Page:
Kindness v Covid-19

Have you noticed how many more acts of kindness are taking place at the moment? We see the amazing work being done by nurses, doctors and carers. People are shopping for vulnerable neighbours, communities are coming together to support each other, and friends are finding new ways to reach out and provide comfort.

The Physical Benefits of Kindness

Kindness is contagious

Our brains are hard-wired for kindness. When you act kindly towards another person, that person benefits from it and your brain rewards you by releasing the hormone oxytocin into your blood stream. Oxytocin helps wounds to repair by aiding capillary growth. It protects the cardiovascular system by reducing blood pressure and clearing blood vessels of inflammation.

Couples in long-term relationships who are kind to each other have less hardening of the arteries than couples who are not kind. They are literally more ‘soft-hearted’.

There are also emotional benefits to performing kindness activities. Regular kindness increases levels of happiness, reduces stress and anxiety.

Kindness is contagious.

There is a measure for understanding how contagious an epidemic is. It that is used by epidemiologists. It is known as R0, pronounced R-naught, and measures now many people an average person with the virus infects. The R0 of Covid 19 is currently measured at between 2 and 2.5. That means that the average patient infects at least 2 other people.

There have been studies on the contagiousness of kindness and the R0 figure is estimated at 5. That means that each act of kindness gives rise to 5 more acts of kindness. And it doesn’t stop there because your act of kindness flows out through three degrees of separation. In other words, the person you are kind to (one degree) is then likely to be kind to someone else (two degrees) and that person will be kind to someone you have never met (three degrees).

So kindness travels out in positive waves. It is potentially more powerful than this virus. Let’s find more ways to spread kindness.

Be Kind to Yourself

Kindness begins with you and how you look after yourself. You know that saying ‘You can’t pour from an empty cup’?

  1. Be compassionate. Acknowledge your emotions without judging yourself. If you notice self-critical thoughts, let them pass. Say something positive to yourself such as ‘I am good enough. I am doing great. Keep going’. Talk to yourself in a kindly tone of voice.
  2. Eat well. Boost your immune system by eating a balanced diet including lean protein, fish, vegetables, fruit, nuts and seeds. Avoid highly processed foods such as sugar, white flour and white pasta. Limit your consumption of stimulants such as caffeine and alcohol.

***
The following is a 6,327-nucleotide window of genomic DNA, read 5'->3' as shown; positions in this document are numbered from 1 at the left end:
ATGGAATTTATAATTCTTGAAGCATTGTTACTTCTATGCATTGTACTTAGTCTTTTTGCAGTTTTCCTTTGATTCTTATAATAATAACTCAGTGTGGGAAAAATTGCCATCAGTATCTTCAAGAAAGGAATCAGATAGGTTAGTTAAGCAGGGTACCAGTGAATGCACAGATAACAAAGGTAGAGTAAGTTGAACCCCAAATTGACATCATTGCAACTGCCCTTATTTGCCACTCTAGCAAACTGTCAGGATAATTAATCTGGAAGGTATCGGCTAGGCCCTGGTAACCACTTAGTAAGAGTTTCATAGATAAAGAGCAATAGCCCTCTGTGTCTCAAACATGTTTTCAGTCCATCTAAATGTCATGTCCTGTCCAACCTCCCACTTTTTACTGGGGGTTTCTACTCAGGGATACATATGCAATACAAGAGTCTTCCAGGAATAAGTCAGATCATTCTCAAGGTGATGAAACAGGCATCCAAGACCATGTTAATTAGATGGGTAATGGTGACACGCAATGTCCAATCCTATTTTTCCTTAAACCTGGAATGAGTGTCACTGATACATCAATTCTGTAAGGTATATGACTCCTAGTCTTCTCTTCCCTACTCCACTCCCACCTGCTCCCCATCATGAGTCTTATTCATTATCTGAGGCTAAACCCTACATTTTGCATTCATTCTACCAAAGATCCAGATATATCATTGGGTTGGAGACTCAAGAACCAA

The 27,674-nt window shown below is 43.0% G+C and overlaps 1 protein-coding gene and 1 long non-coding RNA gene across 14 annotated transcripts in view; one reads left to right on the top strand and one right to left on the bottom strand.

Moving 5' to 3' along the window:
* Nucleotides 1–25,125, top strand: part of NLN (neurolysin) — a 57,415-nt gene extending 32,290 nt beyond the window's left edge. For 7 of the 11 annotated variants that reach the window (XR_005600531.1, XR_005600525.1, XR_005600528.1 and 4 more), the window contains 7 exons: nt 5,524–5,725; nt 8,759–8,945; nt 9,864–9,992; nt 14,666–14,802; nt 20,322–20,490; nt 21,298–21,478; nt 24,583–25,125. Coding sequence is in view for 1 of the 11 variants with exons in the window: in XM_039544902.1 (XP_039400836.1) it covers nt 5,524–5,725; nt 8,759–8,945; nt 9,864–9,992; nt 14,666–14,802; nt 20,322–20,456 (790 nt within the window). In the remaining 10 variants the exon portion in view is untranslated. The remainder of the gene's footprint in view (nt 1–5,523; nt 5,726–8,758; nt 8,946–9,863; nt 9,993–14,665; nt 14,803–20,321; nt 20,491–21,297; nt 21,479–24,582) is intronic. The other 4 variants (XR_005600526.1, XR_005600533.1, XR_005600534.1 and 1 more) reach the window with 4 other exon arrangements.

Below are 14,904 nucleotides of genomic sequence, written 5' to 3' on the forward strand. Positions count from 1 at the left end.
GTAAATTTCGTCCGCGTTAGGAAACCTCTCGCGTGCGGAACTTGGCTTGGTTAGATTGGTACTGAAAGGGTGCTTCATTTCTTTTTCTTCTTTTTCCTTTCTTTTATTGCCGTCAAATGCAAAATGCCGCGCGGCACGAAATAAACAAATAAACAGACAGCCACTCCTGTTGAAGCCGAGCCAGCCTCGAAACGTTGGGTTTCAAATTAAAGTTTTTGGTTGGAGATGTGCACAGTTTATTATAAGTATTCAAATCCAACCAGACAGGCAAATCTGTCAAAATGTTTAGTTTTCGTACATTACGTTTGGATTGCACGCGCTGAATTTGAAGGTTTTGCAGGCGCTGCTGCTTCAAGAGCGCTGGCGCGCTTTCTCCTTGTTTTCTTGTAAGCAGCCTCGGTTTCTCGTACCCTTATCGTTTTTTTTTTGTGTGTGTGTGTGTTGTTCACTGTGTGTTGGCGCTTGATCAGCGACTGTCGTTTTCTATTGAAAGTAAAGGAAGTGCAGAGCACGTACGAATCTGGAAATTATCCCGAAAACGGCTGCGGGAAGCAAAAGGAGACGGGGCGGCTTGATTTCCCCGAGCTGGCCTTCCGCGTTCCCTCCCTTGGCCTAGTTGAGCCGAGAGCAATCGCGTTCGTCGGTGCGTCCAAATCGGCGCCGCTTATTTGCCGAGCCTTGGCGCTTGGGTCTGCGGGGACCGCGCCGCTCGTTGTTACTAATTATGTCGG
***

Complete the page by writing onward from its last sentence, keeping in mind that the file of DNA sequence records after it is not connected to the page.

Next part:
3. Exercise Daily. Take advantage of your opportunity to get out once a day for a walk. If you have a garden it’s a great time to be out there in the ‘green gym’. Take part in online exercise programmes. Use an electronic exercise machine such as the WiiFit.
  4. Have Regular Good Sleep. Keep to a sleep routine by going to bed and getting up at a set time. Make sure your bedroom is a sleep haven by removing electronic equipment such as lap tops and smart phones. Go to sleep in a good mood by watching or reading something funny. Don’t watch or listen to news bulletins after 6pm.
  5. Meditate. If you are not used to meditating start by sitting comfortably and focusing on your breathing for 3 minutes every morning. Gradually increase your quiet time to 10 minutes a day or more. Try using a meditation or mindfulness app. Join an online meditation group.

Be Kind to Others

  1. Connect. Even though you can’t visit people there are lots of ways that you can connect with friends and neighbours. You can chat over the phone or using the variety of online options such as Skype, Zoom, and Messenger
  2. Send a message. It is always good to receive a positive message. You could write a text or send a letter or card. How wonderful to receive a beautiful or funny card through the post.
  3. Smile. Smiling at someone in a shop or as you talk to the on line prompts their brain to release serotonin and oxytocin into their blood stream bringing beneficial emotional affects. Even if you are wearing a face mask, people can see your eyes smiling.
  4. Say thank you. Expressing gratitude is such a simple way of being kind. Say it to delivery people, shop staff, neighbours, nurses – whoever you come into contact with. Before you go to sleep at night send out waves of gratitude to everyone you know.

I am currently broadcasting every weekday at 2:15pm on my Facebook Page. Join me there for breathing techniques and tips for dealing with stress, anxiety and poor sleep.

If you are feeling overwhelmed, contact me and let’s talk about how I can help you feel better and back in control quickly.

Stay well.


Hamilton, David R., Why Kindness is Good For You, Hay House, London 2010

J H Fowler and N A Chistakis ‘Cooperative behaviour cascades in human social networks’, Proceedings of the National Academy of Sciences, 2010, 107 (12)